Greenville County Schools Supports Korean War Wall of Remembrance
Greenville County Schools students are raising money to honor Korean War veterans from Greenville and across the state. The fundraising goal is $200,000. The amount is enough to have the names of all South Carolina KIAs and MIAs etched on the Korean War Wall of Remembrance in Washington, D.C.
“Having this monument means so much to Korean War Veterans. Their generation is aging and they have wanted this for so long. I think working as a district and cultivating that unified body for something so good and pleasing is pretty awesome,” said Bella Powell, a student at Travelers Rest High School.
Interhigh Council members are spearheading the efforts in partnership with local Korean War Veterans. Interhigh Council is comprised of student leaders at Greenville County’s fourteen high schools. Students will hold events at their individual schools during the month of November. Collectively students will sell bracelets with the message #ForgottenNoMore. Historians often refer to The Korean War as “The Forgotten War.”
A video featuring the testimonials of local Korean War Veterans will be shown in Greenville County Schools. On Friday, November 10th all 11,000 district employees will have the opportunity to contribute $5.00 in exchange for wearing blue jeans to work. The money raised will be donated to the Wall of Remembrance fund. Employees and students are encouraged to wear red, white and blue attire in honor of the Veterans.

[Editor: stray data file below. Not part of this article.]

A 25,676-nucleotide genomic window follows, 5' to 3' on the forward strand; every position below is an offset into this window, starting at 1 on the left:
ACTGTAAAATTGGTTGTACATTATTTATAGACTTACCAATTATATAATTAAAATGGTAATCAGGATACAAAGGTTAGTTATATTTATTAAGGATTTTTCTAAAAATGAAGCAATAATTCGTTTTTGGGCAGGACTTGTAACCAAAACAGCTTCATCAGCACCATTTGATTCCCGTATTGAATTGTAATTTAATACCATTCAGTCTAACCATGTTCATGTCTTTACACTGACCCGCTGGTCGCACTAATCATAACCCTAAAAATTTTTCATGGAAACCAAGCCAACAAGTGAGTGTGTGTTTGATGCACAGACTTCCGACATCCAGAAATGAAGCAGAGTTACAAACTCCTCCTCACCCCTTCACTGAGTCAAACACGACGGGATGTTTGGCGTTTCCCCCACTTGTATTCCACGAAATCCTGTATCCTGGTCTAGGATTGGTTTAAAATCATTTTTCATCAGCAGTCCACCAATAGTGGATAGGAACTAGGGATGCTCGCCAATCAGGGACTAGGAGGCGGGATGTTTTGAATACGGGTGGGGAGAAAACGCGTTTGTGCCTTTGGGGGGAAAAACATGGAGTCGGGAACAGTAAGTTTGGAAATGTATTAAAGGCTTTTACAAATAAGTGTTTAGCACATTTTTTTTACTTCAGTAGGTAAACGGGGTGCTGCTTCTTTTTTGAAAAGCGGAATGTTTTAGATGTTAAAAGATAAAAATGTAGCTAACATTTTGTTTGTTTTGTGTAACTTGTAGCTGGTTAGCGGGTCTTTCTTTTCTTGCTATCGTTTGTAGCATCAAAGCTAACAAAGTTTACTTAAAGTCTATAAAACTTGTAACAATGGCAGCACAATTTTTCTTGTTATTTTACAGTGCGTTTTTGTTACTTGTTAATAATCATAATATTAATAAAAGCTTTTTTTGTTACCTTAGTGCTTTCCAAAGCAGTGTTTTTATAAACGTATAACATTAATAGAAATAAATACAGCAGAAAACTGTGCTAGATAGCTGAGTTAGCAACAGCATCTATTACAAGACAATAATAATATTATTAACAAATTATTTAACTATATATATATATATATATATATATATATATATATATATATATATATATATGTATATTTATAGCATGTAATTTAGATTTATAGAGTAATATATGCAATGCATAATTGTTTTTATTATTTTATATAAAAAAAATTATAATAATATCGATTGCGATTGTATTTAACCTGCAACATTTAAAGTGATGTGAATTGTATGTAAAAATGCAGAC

Greenville County had an estimated 55+ KIAs and MIAs during the conflict. There are an estimated 547+ South Carolinians who were either killed or held prisoner during the Korean War.
The estimated cost to construct and install the Wall of Remembrance is $26 million. However, no federal dollars can be used on the project. South Korea has committed to raising $13 million and American citizens will be responsible for the remaining $13 million.
“If you are going to perpetuate the legacy of the Korean War you need to get that wall built and those names on it and you need to do it now,” said former State Lawmaker and Korean War Veteran Lewis Vaughn.
Vaughn was 16 when he joined the Army. He lied about his age because he wanted to serve his country. “World War II soldiers were my heroes, they were and are the greatest generation. I wanted to be one but I wasn’t old enough so when the Korean War broke out I said this is for me I want to go,” Vaughn said.
The Greater Greenville community is urged to join in the fundraising efforts. Students are asking local businesses and other local government agencies to extend the opportunity to their employees to wear blue jeans to work for a $5.00 contribution to the cause.
If you would like to donate you can do so online using the link below. You can also write a check to the GCS Wall of Remembrance Fund and drop it off at any GCS school location or mail it to 301 E. Camperdown Way, Greenville, SC, 29601.